Powered By:

    Model Legislation

    A new year brings about new challenges and opportunities; this is especially true in government relations. In the U.S., state legislative sessions are underway, and these new sessions will have numerous prospects to protect the short-term rental market place. However, there will also be strong opposition to reasonable regulations from various groups, such as the hotel industry and affordable housing advocates.

    That is why it is imperative for managers and industry suppliers to connect with their local and state elected officials in the coming months. Many of you may have relationships built, but the composition of elected bodies changes and the dynamics of the internal politics change with it. This most recent U.S. election saw many changes, which potentially leave the door open to new proponents of the vacation rental industry.

    The 2016 U.S. election saw a nearly 20 percent change, or 1,340 districts in state legislature districts’ representation. This type of shift, while not necessarily a partisan shift, will have major policy implications in the 2017 sessions. New representation often means there is a need for more education from industry advocates.

    For example, New Hampshire, a state that voted to study short-term rental regulations in 2016, had a 54 percent change in house representation. Florida, which has protections for vacation rentals, had a nearly 50 percent change in its senate. We also saw eight U.S. state governorships changes in 2016 — four of those were along party lines.

    Adjustments like these are an opportunity for the vacation rental management industry to demonstrate their commitment to professional property management, contributions to the overall travel and tourism industry, and provide consumers with safe and affordable lodging options. In order to demonstrate these principles, conversations need to be held between professional managers who hold the knowledge of the industry and policy makers who often only partially understand what it is you do and how it affects the greater economy of your community and state.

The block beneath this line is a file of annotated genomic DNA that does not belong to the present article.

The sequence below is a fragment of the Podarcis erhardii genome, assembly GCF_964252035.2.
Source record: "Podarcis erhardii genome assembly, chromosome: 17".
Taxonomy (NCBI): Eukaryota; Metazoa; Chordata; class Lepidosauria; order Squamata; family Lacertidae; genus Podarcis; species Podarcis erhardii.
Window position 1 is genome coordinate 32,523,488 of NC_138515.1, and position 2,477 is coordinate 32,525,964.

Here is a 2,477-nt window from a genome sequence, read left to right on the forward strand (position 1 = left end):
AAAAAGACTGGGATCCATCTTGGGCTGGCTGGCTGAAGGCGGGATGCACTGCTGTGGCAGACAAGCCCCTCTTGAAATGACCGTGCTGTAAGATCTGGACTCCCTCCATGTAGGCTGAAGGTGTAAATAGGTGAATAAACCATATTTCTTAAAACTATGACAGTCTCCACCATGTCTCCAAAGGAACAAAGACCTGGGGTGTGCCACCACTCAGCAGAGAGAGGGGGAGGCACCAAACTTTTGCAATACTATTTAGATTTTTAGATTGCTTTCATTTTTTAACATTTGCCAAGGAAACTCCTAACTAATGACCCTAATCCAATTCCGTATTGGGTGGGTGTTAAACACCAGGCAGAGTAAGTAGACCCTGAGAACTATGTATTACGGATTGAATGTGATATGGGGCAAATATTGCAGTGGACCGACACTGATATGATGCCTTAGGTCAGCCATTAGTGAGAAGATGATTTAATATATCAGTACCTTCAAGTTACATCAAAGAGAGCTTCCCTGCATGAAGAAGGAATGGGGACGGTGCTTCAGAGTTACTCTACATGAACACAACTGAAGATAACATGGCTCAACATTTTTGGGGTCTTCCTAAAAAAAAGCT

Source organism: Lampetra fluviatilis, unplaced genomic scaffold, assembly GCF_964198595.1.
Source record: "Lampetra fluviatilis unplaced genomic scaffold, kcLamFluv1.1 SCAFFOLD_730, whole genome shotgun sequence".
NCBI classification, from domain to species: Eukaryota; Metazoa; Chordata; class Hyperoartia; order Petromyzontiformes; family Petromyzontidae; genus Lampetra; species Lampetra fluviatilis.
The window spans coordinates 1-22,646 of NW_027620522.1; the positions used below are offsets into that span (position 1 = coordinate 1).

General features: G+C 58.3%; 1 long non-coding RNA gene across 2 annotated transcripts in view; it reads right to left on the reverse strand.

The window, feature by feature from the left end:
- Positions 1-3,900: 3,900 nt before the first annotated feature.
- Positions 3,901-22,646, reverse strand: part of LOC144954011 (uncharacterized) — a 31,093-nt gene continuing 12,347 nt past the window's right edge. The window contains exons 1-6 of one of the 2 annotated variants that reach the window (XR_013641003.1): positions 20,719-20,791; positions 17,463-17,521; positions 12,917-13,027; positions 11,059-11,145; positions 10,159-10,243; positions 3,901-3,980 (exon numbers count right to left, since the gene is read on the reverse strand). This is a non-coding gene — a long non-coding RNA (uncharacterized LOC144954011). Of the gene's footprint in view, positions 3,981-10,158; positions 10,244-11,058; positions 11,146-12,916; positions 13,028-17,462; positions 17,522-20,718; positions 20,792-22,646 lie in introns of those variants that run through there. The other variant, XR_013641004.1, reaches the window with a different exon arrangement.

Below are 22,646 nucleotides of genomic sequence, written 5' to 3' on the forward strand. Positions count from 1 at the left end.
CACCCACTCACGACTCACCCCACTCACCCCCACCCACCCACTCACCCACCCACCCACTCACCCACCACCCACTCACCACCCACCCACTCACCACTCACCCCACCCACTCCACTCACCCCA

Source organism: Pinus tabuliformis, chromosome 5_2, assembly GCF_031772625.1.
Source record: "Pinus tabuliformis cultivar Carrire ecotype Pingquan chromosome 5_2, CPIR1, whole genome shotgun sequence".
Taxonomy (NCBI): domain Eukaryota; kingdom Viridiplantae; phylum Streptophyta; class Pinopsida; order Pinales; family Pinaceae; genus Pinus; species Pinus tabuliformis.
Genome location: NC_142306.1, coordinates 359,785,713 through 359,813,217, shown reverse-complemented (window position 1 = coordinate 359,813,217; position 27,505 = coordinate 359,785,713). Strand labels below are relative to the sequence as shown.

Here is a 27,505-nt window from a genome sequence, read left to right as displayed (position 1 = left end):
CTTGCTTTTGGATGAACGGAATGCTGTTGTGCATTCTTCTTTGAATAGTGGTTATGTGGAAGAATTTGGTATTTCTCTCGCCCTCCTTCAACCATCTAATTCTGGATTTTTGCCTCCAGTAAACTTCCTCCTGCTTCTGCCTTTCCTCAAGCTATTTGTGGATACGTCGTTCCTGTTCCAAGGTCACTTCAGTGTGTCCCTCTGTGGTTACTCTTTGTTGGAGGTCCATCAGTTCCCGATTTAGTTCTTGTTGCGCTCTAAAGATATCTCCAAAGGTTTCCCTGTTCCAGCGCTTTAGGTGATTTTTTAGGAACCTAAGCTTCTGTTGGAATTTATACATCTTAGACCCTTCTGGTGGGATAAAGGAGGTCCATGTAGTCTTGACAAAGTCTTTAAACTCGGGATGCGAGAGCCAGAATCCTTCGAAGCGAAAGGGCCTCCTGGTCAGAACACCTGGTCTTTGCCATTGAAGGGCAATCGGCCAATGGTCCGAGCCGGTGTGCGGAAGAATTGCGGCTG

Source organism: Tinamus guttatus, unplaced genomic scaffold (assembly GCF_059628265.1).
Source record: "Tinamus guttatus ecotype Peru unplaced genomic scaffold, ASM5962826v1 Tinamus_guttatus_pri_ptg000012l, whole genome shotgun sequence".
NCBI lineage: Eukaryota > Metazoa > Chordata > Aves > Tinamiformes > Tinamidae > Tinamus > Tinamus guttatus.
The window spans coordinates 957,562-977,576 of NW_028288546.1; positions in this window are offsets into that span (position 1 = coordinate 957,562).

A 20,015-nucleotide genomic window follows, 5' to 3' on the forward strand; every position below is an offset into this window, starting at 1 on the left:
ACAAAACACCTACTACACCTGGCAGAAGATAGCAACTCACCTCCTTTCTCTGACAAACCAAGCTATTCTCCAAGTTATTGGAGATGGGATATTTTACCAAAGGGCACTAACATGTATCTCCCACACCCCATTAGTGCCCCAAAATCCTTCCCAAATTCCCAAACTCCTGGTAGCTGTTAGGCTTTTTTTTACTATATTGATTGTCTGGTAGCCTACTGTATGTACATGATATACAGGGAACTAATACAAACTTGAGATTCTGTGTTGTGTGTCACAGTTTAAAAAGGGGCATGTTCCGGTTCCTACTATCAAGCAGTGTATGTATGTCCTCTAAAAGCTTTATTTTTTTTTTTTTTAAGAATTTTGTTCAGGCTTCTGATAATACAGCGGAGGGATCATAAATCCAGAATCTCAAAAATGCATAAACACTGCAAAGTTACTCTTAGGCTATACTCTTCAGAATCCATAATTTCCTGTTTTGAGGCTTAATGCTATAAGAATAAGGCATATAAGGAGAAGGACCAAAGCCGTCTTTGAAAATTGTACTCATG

Discussing your business with elected officials can yield positive results. Last year Idaho passed HB 511, a bill preventing homeowners’ associations from changing rental rules after the fact without the consent of the property owner it affects. This bill came about when a short-term rental business, that had been operating for years, faced being shut down. The home owners’ association passed new rules that prohibited short-term renting. Eventually, enforcement actions lead to a court case on the matter. The business owner contacted his state legislator and explained how this rule was detrimental to his business and the state’s tourism economy. The legislator understood the predicament and introduced HB 511.

    It is expected that the 2017 state legislative sessions will have a greater number of states addressing vacation rentals than in past years. There are numerous accounts of efforts to replicate Arizona’s short-term rental standards bill, SB 1350. This bill passed, overwhelmingly, with bipartisan support. The Arizona model will prevent communities from outright banning or overly restricting the use of homes for short-term renting. It establishes some basic uniform standards, but also allows communities to develop health, safety and quality of life rules.

    Most importantly, it provides the means for the collection of occupancy taxes. The 2016 bill is now being offered as model legislation by various property rights and free market groups. This model can be replicated but only when the vacation rental industry, home-sharing advocates, property owners and property rights groups organize and communicate with their state officials.

    In the coming months, you will receive VRMA advocacy alerts about issues like state short-term rental standards bills. Your response to the alerts will help VRMA and industry allies to communicate with public officials on the importance of the industry. In addition to the tools, you are highly encouraged to contact your state legislators and begin a conversation about your business and the vacation rental marketplace. 

    Recent Stories
    Evaluating In-Property Vacation Rental Technology for Every Audience

    Short-Term Rentals to Be Focus of New Maine State Housing Commission

    Sonoma County, California, Approves Updated Regulations on Vacation Rentals